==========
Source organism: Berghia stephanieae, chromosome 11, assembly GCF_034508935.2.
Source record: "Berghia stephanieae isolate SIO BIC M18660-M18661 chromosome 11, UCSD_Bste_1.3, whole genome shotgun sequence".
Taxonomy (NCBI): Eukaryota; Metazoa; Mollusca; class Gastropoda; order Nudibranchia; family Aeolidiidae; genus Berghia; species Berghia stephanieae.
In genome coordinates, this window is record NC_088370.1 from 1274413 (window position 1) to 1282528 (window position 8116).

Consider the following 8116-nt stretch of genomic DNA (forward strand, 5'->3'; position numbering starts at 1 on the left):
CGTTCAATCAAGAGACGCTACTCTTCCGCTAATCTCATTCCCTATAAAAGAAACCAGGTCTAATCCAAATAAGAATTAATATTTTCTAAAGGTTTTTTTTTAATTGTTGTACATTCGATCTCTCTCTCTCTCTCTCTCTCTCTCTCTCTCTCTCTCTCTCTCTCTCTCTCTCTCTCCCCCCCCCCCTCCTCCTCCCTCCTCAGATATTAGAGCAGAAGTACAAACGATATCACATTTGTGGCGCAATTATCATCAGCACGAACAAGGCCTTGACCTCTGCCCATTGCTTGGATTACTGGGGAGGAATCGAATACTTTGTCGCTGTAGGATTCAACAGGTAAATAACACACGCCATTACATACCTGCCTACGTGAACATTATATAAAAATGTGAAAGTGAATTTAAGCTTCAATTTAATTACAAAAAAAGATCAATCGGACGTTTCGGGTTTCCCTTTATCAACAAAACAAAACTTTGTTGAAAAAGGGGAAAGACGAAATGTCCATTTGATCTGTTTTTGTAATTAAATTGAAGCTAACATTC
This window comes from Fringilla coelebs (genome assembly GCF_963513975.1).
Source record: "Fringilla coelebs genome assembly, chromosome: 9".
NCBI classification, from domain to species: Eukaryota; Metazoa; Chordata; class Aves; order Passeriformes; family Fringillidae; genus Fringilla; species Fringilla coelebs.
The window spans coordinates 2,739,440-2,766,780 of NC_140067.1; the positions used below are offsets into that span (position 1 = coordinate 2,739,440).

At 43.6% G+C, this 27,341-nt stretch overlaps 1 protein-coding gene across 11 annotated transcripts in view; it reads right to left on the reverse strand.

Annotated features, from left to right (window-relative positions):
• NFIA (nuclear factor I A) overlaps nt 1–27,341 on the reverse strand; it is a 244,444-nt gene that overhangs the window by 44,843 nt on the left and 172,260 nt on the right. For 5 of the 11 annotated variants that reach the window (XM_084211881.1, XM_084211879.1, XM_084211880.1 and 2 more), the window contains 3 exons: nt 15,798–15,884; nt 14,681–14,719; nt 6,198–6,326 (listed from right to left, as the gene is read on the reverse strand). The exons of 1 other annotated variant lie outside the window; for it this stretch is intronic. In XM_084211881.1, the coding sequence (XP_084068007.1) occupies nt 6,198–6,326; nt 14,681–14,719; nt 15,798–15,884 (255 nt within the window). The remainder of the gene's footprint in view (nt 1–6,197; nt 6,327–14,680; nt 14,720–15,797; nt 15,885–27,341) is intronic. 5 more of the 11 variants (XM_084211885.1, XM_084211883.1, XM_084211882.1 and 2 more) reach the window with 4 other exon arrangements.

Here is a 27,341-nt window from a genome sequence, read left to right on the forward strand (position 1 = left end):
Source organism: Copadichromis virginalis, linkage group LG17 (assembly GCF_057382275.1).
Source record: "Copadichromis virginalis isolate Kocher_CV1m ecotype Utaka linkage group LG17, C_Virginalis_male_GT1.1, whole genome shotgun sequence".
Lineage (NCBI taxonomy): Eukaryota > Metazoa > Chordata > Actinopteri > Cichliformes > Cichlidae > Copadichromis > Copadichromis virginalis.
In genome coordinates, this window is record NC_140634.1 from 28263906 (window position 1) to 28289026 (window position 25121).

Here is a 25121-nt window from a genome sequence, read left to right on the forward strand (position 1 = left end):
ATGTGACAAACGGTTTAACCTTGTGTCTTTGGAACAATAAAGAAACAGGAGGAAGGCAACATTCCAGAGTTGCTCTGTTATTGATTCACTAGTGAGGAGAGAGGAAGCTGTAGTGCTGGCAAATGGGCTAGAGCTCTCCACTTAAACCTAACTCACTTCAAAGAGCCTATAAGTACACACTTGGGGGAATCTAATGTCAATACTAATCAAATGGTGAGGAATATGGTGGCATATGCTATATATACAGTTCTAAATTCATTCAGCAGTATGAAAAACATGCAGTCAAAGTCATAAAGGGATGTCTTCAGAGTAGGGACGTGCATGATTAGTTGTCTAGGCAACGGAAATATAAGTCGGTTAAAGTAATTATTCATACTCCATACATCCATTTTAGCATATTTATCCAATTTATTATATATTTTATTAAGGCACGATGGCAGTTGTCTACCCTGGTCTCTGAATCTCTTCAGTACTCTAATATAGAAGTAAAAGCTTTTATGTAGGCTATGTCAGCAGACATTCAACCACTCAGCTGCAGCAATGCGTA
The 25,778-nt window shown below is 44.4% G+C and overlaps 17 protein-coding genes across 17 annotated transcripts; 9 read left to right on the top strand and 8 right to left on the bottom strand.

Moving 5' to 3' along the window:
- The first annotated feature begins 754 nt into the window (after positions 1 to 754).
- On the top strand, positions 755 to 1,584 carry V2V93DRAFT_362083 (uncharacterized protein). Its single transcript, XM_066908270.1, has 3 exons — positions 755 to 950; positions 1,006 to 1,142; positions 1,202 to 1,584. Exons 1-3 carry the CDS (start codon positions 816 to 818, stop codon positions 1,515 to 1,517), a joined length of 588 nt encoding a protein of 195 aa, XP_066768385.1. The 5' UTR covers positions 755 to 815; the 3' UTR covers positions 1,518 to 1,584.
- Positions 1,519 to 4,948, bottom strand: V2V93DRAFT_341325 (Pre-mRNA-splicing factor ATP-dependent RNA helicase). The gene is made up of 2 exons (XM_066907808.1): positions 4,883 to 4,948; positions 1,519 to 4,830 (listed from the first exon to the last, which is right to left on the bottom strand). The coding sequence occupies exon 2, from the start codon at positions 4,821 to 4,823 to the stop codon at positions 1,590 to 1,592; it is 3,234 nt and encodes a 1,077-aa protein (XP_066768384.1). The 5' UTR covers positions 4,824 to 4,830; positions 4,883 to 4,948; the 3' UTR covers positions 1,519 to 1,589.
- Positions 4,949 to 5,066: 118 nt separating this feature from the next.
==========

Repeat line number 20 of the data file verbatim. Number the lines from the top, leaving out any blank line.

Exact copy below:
ATGTGACAAACGGTTTAACCTTGTGTCTTTGGAACAATAAAGAAACAGGAGGAAGGCAACATTCCAGAGTTGCTCTGTTATTGATTCACTAGTGAGGAGAGAGGAAGCTGTAGTGCTGGCAAATGGGCTAGAGCTCTCCACTTAAACCTAACTCACTTCAAAGAGCCTATAAGTACACACTTGGGGGAATCTAATGTCAATACTAATCAAATGGTGAGGAATATGGTGGCATATGCTATATATACAGTTCTAAATTCATTCAGCAGTATGAAAAACATGCAGTCAAAGTCATAAAGGGATGTCTTCAGAGTAGGGACGTGCATGATTAGTTGTCTAGGCAACGGAAATATAAGTCGGTTAAAGTAATTATTCATACTCCATACATCCATTTTAGCATATTTATCCAATTTATTATATATTTTATTAAGGCACGATGGCAGTTGTCTACCCTGGTCTCTGAATCTCTTCAGTACTCTAATATAGAAGTAAAAGCTTTTATGTAGGCTATGTCAGCAGACATTCAACCACTCAGCTGCAGCAATGCGTA